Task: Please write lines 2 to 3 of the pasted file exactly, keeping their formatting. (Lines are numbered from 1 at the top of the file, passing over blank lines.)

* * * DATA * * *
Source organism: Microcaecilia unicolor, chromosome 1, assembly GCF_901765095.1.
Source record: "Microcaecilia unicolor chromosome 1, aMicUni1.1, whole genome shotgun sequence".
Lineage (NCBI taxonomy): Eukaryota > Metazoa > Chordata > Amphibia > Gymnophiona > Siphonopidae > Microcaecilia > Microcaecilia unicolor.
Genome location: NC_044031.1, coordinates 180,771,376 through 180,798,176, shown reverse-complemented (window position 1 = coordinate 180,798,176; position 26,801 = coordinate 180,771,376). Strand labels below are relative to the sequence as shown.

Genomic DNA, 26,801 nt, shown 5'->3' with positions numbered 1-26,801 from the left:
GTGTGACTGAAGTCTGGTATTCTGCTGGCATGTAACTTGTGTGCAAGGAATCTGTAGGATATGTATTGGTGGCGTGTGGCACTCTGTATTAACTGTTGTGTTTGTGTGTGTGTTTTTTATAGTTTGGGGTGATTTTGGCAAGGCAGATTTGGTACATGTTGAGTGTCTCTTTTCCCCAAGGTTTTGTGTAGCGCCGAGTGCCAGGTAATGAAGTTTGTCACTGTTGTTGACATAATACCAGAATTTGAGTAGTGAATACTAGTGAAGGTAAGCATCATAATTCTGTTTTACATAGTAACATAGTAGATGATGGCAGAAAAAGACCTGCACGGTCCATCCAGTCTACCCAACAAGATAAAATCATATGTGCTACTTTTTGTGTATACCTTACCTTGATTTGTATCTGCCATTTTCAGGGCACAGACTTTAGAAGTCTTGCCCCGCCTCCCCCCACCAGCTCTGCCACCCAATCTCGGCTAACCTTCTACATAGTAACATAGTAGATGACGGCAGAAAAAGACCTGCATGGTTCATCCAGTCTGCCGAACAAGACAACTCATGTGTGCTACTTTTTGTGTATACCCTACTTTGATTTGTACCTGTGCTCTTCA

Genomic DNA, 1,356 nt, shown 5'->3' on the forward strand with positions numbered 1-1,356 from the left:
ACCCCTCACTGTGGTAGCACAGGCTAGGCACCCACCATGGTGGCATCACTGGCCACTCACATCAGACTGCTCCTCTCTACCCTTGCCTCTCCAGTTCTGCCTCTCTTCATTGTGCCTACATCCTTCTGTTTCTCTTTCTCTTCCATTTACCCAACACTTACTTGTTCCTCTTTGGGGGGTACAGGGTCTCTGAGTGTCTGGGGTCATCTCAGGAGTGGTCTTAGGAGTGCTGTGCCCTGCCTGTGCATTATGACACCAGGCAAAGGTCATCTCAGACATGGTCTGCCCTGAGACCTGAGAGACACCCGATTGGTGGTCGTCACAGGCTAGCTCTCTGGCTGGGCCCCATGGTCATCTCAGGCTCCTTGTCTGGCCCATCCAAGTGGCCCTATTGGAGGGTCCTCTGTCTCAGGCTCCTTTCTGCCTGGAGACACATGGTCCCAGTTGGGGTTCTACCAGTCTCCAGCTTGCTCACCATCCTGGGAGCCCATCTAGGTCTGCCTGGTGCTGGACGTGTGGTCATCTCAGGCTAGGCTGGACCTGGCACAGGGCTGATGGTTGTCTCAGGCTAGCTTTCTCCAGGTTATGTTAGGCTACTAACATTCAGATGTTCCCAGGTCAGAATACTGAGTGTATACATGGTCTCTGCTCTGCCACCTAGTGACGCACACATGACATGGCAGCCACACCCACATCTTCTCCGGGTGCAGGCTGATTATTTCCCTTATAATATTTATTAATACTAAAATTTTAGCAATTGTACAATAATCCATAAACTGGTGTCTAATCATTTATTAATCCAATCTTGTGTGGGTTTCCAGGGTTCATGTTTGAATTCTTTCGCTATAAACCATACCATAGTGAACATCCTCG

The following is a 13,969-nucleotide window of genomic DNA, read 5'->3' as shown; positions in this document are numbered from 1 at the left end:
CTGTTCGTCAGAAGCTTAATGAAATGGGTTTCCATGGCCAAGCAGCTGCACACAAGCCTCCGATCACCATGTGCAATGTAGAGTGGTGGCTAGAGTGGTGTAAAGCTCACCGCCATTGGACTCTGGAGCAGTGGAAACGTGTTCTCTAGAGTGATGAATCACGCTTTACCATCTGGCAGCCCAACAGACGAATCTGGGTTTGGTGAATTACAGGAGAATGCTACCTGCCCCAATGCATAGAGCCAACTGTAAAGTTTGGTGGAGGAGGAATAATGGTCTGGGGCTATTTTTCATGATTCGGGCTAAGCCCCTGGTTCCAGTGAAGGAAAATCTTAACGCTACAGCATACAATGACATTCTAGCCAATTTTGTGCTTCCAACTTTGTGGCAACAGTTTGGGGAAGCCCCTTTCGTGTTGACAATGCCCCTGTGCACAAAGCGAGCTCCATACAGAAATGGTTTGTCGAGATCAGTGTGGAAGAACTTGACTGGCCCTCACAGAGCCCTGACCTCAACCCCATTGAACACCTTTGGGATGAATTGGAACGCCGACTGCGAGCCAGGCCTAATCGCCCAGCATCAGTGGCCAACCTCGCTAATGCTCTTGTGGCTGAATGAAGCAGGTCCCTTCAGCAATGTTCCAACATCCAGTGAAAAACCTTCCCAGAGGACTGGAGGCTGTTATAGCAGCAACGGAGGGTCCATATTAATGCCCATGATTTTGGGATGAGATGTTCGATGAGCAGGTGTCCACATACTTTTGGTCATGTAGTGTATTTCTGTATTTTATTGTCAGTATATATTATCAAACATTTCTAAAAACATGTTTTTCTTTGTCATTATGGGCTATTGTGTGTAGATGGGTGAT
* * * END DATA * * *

Source record: "Microcaecilia unicolor chromosome 1, aMicUni1.1, whole genome shotgun sequence".
Lineage (NCBI taxonomy): Eukaryota > Metazoa > Chordata > Amphibia > Gymnophiona > Siphonopidae > Microcaecilia > Microcaecilia unicolor.